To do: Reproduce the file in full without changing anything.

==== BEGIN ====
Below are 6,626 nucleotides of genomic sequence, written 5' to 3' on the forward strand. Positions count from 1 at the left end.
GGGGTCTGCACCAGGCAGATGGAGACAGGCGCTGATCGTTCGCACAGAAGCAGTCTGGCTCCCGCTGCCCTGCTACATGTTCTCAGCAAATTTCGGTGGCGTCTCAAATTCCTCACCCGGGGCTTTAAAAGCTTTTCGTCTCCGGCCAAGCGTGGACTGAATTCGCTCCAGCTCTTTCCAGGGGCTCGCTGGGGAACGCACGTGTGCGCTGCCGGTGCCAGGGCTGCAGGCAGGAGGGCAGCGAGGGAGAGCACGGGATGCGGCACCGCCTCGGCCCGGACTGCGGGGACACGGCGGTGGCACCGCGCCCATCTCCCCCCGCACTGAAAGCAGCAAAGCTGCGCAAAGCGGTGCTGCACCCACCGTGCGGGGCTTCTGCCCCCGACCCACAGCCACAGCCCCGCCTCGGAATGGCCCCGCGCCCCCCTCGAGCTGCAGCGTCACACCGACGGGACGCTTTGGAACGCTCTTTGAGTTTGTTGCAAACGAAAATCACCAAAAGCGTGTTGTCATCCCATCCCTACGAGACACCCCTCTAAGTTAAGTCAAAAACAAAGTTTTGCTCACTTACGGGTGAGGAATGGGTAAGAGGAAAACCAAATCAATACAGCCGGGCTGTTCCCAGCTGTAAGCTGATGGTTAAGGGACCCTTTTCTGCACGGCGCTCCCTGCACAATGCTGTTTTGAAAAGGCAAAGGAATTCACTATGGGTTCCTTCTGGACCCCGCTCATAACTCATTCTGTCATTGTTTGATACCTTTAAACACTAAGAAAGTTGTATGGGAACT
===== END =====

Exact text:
Below are 6,626 nucleotides of genomic sequence, written 5' to 3' on the forward strand. Positions count from 1 at the left end.
GGGGTCTGCACCAGGCAGATGGAGACAGGCGCTGATCGTTCGCACAGAAGCAGTCTGGCTCCCGCTGCCCTGCTACATGTTCTCAGCAAATTTCGGTGGCGTCTCAAATTCCTCACCCGGGGCTTTAAAAGCTTTTCGTCTCCGGCCAAGCGTGGACTGAATTCGCTCCAGCTCTTTCCAGGGGCTCGCTGGGGAACGCACGTGTGCGCTGCCGGTGCCAGGGCTGCAGGCAGGAGGGCAGCGAGGGAGAGCACGGGATGCGGCACCGCCTCGGCCCGGACTGCGGGGACACGGCGGTGGCACCGCGCCCATCTCCCCCCGCACTGAAAGCAGCAAAGCTGCGCAAAGCGGTGCTGCACCCACCGTGCGGGGCTTCTGCCCCCGACCCACAGCCACAGCCCCGCCTCGGAATGGCCCCGCGCCCCCCTCGAGCTGCAGCGTCACACCGACGGGACGCTTTGGAACGCTCTTTGAGTTTGTTGCAAACGAAAATCACCAAAAGCGTGTTGTCATCCCATCCCTACGAGACACCCCTCTAAGTTAAGTCAAAAACAAAGTTTTGCTCACTTACGGGTGAGGAATGGGTAAGAGGAAAACCAAATCAATACAGCCGGGCTGTTCCCAGCTGTAAGCTGATGGTTAAGGGACCCTTTTCTGCACGGCGCTCCCTGCACAATGCTGTTTTGAAAAGGCAAAGGAATTCACTATGGGTTCCTTCTGGACCCCGCTCATAACTCATTCTGTCATTGTTTGATACCTTTAAACACTAAGAAAGTTGTATGGGAACT